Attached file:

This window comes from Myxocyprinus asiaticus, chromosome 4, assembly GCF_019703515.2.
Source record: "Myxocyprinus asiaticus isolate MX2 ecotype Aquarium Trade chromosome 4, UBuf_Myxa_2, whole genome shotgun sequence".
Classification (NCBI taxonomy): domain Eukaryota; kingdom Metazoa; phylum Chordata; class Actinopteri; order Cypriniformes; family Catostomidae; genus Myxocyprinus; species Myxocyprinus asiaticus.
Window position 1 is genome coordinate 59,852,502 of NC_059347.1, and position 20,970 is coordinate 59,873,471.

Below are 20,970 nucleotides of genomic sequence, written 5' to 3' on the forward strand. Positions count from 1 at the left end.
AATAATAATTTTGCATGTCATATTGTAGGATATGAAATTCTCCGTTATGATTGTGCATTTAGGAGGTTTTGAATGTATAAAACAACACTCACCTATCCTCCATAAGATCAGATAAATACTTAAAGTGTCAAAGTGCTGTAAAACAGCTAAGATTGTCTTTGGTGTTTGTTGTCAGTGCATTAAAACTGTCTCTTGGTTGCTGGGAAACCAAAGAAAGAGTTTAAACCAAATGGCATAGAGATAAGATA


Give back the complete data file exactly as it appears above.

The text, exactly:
This window comes from Myxocyprinus asiaticus, chromosome 4, assembly GCF_019703515.2.
Source record: "Myxocyprinus asiaticus isolate MX2 ecotype Aquarium Trade chromosome 4, UBuf_Myxa_2, whole genome shotgun sequence".
Classification (NCBI taxonomy): domain Eukaryota; kingdom Metazoa; phylum Chordata; class Actinopteri; order Cypriniformes; family Catostomidae; genus Myxocyprinus; species Myxocyprinus asiaticus.
Window position 1 is genome coordinate 59,852,502 of NC_059347.1, and position 20,970 is coordinate 59,873,471.

Below are 20,970 nucleotides of genomic sequence, written 5' to 3' on the forward strand. Positions count from 1 at the left end.
AATAATAATTTTGCATGTCATATTGTAGGATATGAAATTCTCCGTTATGATTGTGCATTTAGGAGGTTTTGAATGTATAAAACAACACTCACCTATCCTCCATAAGATCAGATAAATACTTAAAGTGTCAAAGTGCTGTAAAACAGCTAAGATTGTCTTTGGTGTTTGTTGTCAGTGCATTAAAACTGTCTCTTGGTTGCTGGGAAACCAAAGAAAGAGTTTAAACCAAATGGCATAGAGATAAGATA